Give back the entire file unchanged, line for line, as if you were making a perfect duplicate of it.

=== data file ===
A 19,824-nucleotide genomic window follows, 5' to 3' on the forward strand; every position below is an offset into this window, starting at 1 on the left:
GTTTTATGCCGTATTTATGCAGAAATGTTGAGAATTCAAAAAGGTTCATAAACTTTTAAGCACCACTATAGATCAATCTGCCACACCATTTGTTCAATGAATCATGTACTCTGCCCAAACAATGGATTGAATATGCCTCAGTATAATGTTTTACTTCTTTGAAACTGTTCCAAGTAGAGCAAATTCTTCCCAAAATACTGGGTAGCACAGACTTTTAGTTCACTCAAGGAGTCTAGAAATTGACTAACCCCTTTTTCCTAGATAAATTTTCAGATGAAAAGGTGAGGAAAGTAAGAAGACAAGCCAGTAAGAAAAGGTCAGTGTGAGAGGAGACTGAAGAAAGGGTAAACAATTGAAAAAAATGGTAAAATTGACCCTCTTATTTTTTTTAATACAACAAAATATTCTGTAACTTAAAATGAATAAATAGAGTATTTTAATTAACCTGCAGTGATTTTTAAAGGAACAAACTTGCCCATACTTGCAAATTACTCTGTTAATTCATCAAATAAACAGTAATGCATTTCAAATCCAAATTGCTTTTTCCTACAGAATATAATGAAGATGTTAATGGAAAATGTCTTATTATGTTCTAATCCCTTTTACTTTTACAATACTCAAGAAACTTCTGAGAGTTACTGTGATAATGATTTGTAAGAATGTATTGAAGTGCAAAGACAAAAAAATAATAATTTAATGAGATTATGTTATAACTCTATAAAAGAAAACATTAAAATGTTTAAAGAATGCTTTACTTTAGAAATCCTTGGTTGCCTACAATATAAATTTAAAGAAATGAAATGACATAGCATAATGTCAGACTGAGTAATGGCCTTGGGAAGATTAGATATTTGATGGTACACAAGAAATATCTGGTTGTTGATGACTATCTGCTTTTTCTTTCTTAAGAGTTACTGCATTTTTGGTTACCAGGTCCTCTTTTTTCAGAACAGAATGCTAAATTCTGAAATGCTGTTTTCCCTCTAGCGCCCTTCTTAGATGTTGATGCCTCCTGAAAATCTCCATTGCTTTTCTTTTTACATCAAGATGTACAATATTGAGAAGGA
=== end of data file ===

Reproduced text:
A 19,824-nucleotide genomic window follows, 5' to 3' on the forward strand; every position below is an offset into this window, starting at 1 on the left:
GTTTTATGCCGTATTTATGCAGAAATGTTGAGAATTCAAAAAGGTTCATAAACTTTTAAGCACCACTATAGATCAATCTGCCACACCATTTGTTCAATGAATCATGTACTCTGCCCAAACAATGGATTGAATATGCCTCAGTATAATGTTTTACTTCTTTGAAACTGTTCCAAGTAGAGCAAATTCTTCCCAAAATACTGGGTAGCACAGACTTTTAGTTCACTCAAGGAGTCTAGAAATTGACTAACCCCTTTTTCCTAGATAAATTTTCAGATGAAAAGGTGAGGAAAGTAAGAAGACAAGCCAGTAAGAAAAGGTCAGTGTGAGAGGAGACTGAAGAAAGGGTAAACAATTGAAAAAAATGGTAAAATTGACCCTCTTATTTTTTTTAATACAACAAAATATTCTGTAACTTAAAATGAATAAATAGAGTATTTTAATTAACCTGCAGTGATTTTTAAAGGAACAAACTTGCCCATACTTGCAAATTACTCTGTTAATTCATCAAATAAACAGTAATGCATTTCAAATCCAAATTGCTTTTTCCTACAGAATATAATGAAGATGTTAATGGAAAATGTCTTATTATGTTCTAATCCCTTTTACTTTTACAATACTCAAGAAACTTCTGAGAGTTACTGTGATAATGATTTGTAAGAATGTATTGAAGTGCAAAGACAAAAAAATAATAATTTAATGAGATTATGTTATAACTCTATAAAAGAAAACATTAAAATGTTTAAAGAATGCTTTACTTTAGAAATCCTTGGTTGCCTACAATATAAATTTAAAGAAATGAAATGACATAGCATAATGTCAGACTGAGTAATGGCCTTGGGAAGATTAGATATTTGATGGTACACAAGAAATATCTGGTTGTTGATGACTATCTGCTTTTTCTTTCTTAAGAGTTACTGCATTTTTGGTTACCAGGTCCTCTTTTTTCAGAACAGAATGCTAAATTCTGAAATGCTGTTTTCCCTCTAGCGCCCTTCTTAGATGTTGATGCCTCCTGAAAATCTCCATTGCTTTTCTTTTTACATCAAGATGTACAATATTGAGAAGGA